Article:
Global filmmaker, journalist and social activist
Born in Karachi in 1978, Sharmeen has arguably become one of the most articulate global story-tellers of her generation. Her film work aims at bringing attention to issues that societies find deeply uncomfortable to acknowledge, and then telling stories in ways that are compelling enough to impact on the underlying social and human distress. The jury selected Sharmeen because of her increasingly insistent and effective leadership not just in changing minds, but in addressing the facts that create outcomes that should be unacceptable in the 21st century.Sharmeen’s filmography is extensive; since 2000 she has made more than a dozen multi-award winning films in over 10 countries. Among her films are Saving Face (2012), A Journey of a Thousand Miles: Peacekeepers (2015) and A Girl in the River: The Price of Forgiveness (2015).The impact of her films has been widely recognized by her peers, including by the awarding of two Academy Awards.
A Tällberg conversation, September 2018
Why do you do what you do?
That’s when I really realized that I don’t just make films, I can actually make films that can change the way that people look at an issue. It can influence the way people lobby for that issue.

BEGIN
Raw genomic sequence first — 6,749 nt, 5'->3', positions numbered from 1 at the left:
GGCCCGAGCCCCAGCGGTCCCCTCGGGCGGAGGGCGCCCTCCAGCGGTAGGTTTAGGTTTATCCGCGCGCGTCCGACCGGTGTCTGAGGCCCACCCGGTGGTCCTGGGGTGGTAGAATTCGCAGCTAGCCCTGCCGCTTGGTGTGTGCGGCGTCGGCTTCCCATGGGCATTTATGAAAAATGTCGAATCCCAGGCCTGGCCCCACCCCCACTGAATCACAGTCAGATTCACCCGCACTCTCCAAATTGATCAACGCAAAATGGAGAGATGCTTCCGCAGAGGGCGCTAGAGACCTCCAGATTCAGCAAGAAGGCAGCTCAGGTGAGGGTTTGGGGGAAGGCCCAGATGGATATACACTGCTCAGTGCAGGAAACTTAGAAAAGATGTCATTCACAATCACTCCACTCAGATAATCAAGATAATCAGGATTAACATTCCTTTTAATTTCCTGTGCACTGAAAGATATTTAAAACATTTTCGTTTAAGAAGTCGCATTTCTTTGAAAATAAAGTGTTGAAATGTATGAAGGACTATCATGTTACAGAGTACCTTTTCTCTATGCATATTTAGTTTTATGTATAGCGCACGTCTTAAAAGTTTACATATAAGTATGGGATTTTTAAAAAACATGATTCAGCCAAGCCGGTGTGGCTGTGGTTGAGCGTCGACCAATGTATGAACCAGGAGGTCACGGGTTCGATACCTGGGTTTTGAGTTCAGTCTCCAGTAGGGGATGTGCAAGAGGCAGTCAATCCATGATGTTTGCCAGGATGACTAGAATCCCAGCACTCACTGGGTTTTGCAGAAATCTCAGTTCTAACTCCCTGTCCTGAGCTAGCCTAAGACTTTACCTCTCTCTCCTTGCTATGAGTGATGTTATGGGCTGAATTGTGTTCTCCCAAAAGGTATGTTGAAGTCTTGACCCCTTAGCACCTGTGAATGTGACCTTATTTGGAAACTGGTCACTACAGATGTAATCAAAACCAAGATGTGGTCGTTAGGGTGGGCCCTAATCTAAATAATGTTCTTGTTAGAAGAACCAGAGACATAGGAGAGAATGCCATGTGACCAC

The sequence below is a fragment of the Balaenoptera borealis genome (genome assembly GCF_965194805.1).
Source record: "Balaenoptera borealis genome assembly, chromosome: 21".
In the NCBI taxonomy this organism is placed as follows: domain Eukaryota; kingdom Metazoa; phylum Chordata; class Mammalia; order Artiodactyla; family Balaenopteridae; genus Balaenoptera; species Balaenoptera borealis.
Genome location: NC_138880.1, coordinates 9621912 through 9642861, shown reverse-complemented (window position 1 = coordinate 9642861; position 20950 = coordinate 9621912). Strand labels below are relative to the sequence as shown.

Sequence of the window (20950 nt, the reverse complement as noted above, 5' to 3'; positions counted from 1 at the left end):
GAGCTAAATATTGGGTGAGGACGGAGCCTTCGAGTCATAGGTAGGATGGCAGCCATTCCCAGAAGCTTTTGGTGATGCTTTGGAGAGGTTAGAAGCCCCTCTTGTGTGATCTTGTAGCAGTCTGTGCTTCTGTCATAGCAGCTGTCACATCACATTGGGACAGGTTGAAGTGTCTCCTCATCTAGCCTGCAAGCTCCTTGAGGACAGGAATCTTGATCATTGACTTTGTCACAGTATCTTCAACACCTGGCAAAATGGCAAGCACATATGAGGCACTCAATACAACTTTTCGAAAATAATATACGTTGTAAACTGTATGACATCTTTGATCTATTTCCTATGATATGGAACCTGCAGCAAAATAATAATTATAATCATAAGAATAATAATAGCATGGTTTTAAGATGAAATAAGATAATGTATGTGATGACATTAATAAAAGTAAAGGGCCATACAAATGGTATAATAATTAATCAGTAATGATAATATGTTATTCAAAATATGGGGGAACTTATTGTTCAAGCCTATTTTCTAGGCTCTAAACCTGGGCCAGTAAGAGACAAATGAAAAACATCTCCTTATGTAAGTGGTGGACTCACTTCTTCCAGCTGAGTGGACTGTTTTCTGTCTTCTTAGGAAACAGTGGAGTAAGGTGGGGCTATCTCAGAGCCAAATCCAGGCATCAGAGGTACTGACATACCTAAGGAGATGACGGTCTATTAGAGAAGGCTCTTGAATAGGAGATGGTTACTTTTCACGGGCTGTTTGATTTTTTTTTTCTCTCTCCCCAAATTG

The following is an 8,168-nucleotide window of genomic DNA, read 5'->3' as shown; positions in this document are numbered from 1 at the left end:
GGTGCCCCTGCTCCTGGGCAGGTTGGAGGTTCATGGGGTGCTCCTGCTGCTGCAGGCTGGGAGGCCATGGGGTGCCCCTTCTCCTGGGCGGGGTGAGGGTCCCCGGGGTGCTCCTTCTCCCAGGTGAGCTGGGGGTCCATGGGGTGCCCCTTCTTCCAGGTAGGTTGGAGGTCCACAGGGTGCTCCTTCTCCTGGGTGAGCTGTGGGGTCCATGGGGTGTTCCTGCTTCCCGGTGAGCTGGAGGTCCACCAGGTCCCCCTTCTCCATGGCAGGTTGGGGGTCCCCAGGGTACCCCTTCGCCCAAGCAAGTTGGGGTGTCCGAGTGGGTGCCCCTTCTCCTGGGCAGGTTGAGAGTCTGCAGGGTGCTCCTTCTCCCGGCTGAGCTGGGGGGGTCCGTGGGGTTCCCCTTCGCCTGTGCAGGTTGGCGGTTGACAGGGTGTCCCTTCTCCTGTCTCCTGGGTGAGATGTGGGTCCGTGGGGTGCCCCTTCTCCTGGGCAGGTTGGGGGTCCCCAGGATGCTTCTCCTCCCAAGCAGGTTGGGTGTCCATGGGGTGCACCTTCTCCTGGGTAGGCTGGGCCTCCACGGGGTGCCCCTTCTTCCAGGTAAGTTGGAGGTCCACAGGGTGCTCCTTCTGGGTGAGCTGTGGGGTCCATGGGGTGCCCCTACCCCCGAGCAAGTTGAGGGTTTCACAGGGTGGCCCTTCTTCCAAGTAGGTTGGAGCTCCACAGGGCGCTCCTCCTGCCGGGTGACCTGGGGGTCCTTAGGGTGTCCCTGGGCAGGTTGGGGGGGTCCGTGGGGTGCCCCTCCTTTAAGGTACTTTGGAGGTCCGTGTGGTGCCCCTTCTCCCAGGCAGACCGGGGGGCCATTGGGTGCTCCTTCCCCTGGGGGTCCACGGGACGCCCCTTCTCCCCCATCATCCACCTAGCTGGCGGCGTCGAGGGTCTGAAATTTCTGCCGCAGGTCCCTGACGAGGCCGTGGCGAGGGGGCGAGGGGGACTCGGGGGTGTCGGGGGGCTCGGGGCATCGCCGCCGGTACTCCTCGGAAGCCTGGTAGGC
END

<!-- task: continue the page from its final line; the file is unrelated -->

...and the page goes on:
How do you choose your issues?
What is the key to your ability to tell great stories?
What does the Eliasson Global Leadership Prize mean to you?
Sharmeen Obaid-Chinoy's Bio
Sharmeen Obaid-Chinoy is a Karachi-based journalist and filmmaker whose reports led to legislative changes in Pakistan. She is the only female director to have been awarded two Academy Awards by the age of 37. Since 2001, she has made over two dozen multi award films in over 16 countries around the world. Her films include Student Athlete,Girl in the river, Song of Lahore, Saving Face, Peace Keepers and Transgenders: Pakistan’s Open Secret.
Her documentaries, which have won two Oscars, tackle abuse of women and children. Her “Frontline” documentary, “Children of the Taliban,” told of Pakistani boys who were groomed in Taliban-run schools to carry out attacks against civilians.
“Saving Face” focused on acid attacks on women. The film prompted Pakistan’s most populous province to process these cases through anti-terrorism courts to ensure speedier justice.
“A Girl in the River” explored an attempted “honor killing” of a young woman who married a man her family had not chosen. The film drew attention to a loophole which allowed these murders to go unpunished. Pakistan’s parliament then passed a law criminalizing honor killings.
In 2015, Sharmeen launched a mobile cinema in Pakistan, which travels across the country, screening films in small towns and villages and engaging the youth in meaningful conversations around women rights, religious diversity and tolerance.
Obaid-Chinoy also helped found the Citizens Archive of Pakistan, a nonprofit, volunteer organization that fosters and promotes community-wide interest in the culture and history of Pakistan. Citizens Archive works with thousands of children, teaching critical thinking skills and instilling a sense of pride about their history and identity.
An activist filmmaker tackles patriarchy in Pakistan
Sharmeen Obaid-Chinoy documents women’s lives in the hope of combatting male power.